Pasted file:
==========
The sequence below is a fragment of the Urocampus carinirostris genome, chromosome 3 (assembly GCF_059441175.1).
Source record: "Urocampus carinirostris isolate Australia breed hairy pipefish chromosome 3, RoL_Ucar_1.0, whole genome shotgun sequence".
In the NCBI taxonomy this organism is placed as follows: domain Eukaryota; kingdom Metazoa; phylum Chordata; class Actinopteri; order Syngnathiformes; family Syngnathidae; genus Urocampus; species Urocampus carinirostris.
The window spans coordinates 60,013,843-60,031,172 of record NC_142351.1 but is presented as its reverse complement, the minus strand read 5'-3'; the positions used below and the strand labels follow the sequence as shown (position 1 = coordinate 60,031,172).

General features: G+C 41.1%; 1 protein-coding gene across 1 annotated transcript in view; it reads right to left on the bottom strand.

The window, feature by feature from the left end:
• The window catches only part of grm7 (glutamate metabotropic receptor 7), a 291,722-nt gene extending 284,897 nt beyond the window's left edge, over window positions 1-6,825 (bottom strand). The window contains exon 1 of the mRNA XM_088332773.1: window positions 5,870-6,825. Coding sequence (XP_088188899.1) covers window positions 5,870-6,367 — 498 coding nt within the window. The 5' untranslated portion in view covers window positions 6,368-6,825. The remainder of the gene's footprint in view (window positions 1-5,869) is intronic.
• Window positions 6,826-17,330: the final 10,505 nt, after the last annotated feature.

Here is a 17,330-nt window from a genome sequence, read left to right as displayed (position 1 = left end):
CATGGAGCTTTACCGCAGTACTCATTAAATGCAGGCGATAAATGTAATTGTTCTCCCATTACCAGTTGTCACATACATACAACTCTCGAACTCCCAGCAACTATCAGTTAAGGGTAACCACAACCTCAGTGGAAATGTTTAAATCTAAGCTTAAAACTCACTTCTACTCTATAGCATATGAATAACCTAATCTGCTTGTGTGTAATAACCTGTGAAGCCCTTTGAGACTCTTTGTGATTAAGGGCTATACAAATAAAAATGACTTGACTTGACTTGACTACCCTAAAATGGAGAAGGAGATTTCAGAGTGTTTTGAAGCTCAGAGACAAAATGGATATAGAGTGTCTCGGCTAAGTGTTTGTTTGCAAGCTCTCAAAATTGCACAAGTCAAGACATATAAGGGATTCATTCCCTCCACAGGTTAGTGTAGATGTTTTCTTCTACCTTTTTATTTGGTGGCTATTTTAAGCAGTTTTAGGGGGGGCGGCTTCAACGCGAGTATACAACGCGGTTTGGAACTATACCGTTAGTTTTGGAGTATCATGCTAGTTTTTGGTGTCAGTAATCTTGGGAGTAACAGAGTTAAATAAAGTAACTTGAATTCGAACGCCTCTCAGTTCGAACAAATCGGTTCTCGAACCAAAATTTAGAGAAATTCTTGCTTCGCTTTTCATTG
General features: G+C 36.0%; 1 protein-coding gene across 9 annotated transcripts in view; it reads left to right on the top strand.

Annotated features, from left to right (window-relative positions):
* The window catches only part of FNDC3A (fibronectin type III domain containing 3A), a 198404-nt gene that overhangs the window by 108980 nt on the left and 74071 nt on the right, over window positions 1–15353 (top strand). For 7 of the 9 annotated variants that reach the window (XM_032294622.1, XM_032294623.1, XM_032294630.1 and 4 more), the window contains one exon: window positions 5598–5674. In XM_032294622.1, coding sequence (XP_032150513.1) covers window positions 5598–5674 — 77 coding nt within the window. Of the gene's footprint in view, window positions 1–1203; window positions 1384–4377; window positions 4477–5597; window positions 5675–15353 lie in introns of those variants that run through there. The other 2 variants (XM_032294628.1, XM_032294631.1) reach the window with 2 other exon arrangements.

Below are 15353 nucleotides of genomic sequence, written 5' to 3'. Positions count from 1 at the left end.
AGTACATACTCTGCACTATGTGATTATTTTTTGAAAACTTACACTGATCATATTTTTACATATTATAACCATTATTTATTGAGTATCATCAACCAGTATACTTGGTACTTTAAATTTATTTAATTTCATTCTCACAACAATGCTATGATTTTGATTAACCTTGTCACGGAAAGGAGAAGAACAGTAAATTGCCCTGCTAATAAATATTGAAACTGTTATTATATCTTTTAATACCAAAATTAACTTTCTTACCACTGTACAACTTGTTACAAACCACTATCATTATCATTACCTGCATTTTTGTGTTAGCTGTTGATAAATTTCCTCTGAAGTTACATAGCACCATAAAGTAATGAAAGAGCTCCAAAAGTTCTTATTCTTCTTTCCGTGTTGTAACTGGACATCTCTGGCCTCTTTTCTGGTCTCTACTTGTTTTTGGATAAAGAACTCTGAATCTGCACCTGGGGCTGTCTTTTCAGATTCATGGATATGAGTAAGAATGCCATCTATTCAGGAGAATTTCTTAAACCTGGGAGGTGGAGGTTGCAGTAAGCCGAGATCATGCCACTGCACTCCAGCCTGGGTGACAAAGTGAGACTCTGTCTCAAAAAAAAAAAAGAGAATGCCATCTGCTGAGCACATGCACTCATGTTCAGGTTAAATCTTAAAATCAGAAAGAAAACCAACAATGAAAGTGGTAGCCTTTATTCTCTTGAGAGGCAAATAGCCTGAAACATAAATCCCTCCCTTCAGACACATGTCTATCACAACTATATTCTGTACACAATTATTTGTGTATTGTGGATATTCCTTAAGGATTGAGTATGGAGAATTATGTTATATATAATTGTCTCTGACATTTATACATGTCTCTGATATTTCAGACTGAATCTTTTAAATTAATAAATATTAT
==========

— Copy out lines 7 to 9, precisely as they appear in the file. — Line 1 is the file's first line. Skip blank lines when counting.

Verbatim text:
• The window catches only part of grm7 (glutamate metabotropic receptor 7), a 291,722-nt gene extending 284,897 nt beyond the window's left edge, over window positions 1-6,825 (bottom strand). The window contains exon 1 of the mRNA XM_088332773.1: window positions 5,870-6,825. Coding sequence (XP_088188899.1) covers window positions 5,870-6,367 — 498 coding nt within the window. The 5' untranslated portion in view covers window positions 6,368-6,825. The remainder of the gene's footprint in view (window positions 1-5,869) is intronic.
• Window positions 6,826-17,330: the final 10,505 nt, after the last annotated feature.

Here is a 17,330-nt window from a genome sequence, read left to right as displayed (position 1 = left end):